GEN. McCAFFREY: I think the senior officials of government came in with a couple of audible goals. One, they wanted to decrease the size of government, which they’re still committed to, we’re still committed to, and secondly, I think they felt that if you want to get at the drug problem, you’ve got involve all the department officers and its solution. Both those principles are still valid, but the, the cuts were probably excessive, and the President and the Vice President have assured me they’ll give me the resources we need to do our job. By the way, I’ve got to go down to Congress now and consult with some very key people, Sen. Hatch and Biden, and Congressman Zeliff and Rangel and the others who have been working this problem for the past 15 or so years.

ELIZABETH FARNSWORTH: Can you give us any specifics about what you plan to do that, that is different from what came before?

GEN. McCAFFREY: Yeah. There’s an awful lot of programs that work. I’m going to have to go out and find out which ones they are and then it seems to me we owe the American people and Congress an explanation on evidence on what pays off and what doesn’t. But early on in that effort, it seems to me an initial hypothesis is if you don’t like crime, then you’ll like treatment programs aimed at convicts before and after their release. We have got to protect the American people from the violent crime and property damage that about 3 million people cause us. That’s who the chronic drug addicts of America are, and we’re going to have to go after that population, and I think secondly, it seems clear to me that we’re going to have to play hard ball with drug-producing countries. And you’ve seen some very courageous calls, I think, by the government recently on certification, and then finally, we’re going to have to go–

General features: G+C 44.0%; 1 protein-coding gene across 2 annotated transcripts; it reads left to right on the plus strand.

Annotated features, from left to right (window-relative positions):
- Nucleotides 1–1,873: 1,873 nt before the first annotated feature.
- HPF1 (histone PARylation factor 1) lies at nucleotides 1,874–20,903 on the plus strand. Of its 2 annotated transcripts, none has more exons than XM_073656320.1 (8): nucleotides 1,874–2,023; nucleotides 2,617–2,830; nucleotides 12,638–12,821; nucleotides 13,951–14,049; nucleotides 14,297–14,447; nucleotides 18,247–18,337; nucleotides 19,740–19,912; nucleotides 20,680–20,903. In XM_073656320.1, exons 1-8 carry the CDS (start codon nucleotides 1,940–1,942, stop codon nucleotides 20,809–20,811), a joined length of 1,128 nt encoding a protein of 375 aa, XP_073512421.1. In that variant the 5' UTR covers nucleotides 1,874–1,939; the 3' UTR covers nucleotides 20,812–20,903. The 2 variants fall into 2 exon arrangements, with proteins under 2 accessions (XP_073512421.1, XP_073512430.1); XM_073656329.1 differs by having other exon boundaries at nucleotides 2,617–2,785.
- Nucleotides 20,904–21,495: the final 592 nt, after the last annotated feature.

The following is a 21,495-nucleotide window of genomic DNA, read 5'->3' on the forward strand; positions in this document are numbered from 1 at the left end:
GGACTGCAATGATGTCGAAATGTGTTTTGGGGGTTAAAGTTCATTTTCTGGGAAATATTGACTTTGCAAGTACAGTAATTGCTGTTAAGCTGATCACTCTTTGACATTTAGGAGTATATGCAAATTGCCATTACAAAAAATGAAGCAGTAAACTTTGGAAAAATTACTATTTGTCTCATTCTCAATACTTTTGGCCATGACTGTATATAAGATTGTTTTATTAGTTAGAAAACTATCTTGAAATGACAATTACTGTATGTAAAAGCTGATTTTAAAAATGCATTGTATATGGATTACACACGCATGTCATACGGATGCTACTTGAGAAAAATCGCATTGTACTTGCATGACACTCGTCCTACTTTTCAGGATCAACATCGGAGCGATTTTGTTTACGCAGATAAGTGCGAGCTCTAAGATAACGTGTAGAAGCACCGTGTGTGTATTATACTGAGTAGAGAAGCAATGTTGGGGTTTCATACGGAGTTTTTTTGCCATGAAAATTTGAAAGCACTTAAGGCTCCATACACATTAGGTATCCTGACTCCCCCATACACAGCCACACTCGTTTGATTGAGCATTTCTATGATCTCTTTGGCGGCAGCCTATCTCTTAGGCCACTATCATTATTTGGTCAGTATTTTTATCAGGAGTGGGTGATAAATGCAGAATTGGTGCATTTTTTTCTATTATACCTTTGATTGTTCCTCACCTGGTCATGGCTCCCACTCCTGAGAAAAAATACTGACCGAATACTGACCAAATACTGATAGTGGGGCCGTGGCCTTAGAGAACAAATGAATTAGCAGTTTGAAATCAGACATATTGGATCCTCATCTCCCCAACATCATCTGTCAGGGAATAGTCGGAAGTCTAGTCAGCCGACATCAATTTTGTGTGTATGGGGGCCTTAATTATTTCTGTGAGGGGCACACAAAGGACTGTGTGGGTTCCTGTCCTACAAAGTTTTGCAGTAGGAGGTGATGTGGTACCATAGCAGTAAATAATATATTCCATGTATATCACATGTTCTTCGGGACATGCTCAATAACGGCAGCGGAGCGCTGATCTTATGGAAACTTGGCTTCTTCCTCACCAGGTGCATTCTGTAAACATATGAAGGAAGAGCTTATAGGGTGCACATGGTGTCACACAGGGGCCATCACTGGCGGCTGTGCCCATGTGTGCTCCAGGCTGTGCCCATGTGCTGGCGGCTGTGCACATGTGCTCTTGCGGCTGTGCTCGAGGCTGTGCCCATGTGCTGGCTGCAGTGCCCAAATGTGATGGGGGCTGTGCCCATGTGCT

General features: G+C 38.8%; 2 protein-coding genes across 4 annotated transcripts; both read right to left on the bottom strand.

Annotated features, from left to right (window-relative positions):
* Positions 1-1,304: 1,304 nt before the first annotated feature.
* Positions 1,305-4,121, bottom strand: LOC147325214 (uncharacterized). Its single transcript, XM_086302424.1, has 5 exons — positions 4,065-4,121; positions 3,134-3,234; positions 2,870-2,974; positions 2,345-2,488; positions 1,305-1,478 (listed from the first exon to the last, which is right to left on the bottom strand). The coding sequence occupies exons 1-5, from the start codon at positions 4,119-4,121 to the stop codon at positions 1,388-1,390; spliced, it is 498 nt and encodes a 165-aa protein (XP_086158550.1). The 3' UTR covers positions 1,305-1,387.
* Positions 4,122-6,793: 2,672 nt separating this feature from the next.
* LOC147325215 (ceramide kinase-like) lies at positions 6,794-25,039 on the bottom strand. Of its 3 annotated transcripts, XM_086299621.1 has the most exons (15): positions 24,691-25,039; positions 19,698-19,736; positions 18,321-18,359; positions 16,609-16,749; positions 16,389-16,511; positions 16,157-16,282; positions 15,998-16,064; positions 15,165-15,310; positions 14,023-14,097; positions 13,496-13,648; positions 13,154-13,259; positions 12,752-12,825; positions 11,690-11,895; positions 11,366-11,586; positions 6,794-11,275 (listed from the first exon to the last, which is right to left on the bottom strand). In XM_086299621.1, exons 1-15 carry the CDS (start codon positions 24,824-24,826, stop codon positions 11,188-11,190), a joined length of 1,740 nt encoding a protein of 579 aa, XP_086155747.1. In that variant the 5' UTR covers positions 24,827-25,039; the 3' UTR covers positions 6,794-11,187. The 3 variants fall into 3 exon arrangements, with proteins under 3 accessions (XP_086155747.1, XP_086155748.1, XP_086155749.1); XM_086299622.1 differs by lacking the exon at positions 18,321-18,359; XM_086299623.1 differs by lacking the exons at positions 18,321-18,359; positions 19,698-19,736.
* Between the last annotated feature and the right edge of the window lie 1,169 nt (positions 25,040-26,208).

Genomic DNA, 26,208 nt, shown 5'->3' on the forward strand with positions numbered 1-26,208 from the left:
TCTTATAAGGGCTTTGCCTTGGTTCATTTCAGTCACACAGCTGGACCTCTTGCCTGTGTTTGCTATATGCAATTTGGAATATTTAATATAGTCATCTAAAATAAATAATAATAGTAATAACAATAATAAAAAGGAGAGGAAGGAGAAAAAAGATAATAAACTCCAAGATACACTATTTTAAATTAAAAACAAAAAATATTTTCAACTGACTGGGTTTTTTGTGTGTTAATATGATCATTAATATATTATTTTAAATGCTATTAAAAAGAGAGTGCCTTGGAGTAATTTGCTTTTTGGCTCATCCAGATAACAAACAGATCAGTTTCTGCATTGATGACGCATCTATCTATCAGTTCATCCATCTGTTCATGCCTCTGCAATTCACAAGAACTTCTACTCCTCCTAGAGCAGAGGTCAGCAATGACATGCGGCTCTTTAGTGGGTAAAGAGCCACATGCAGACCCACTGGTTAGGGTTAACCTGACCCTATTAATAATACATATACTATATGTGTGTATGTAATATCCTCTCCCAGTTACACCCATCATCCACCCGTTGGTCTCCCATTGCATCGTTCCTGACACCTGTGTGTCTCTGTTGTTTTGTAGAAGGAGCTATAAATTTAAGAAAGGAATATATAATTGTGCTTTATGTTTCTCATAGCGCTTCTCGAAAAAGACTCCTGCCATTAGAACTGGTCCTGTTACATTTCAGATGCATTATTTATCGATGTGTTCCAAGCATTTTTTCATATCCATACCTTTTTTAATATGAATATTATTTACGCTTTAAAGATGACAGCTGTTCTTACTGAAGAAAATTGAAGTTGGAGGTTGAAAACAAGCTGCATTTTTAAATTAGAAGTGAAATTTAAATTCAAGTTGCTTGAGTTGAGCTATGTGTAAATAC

ELIZABETH FARNSWORTH: In, in criticizing Colombia and de-certifying Colombia–

GEN. McCAFFREY: Yeah.

ELIZABETH FARNSWORTH: –saying that it had not cooperated enough, which leads to–

GEN. McCAFFREY: Yeah.

ELIZABETH FARNSWORTH: –cuts in aid.

GEN. McCAFFREY: A very painful decision, I might add, because we’re aware that the Colombian armed forces and police have had 500 killed and wounded in the last year. More than 20 of their aircraft have been either shot down or hit by ground fire. So we know that Colombian patriots are involved in this struggle. Gen. Serano, their police chief, is an honest man. Their attorney general, Valdo Vieso, is a Colombian patriot. But nonetheless, they’re going to have to confront this issue in their own way and under their own constitution.

ELIZABETH FARNSWORTH: Well, General, thank you very much for being with us. Good luck.

GEN. McCAFFREY: I enjoyed being here.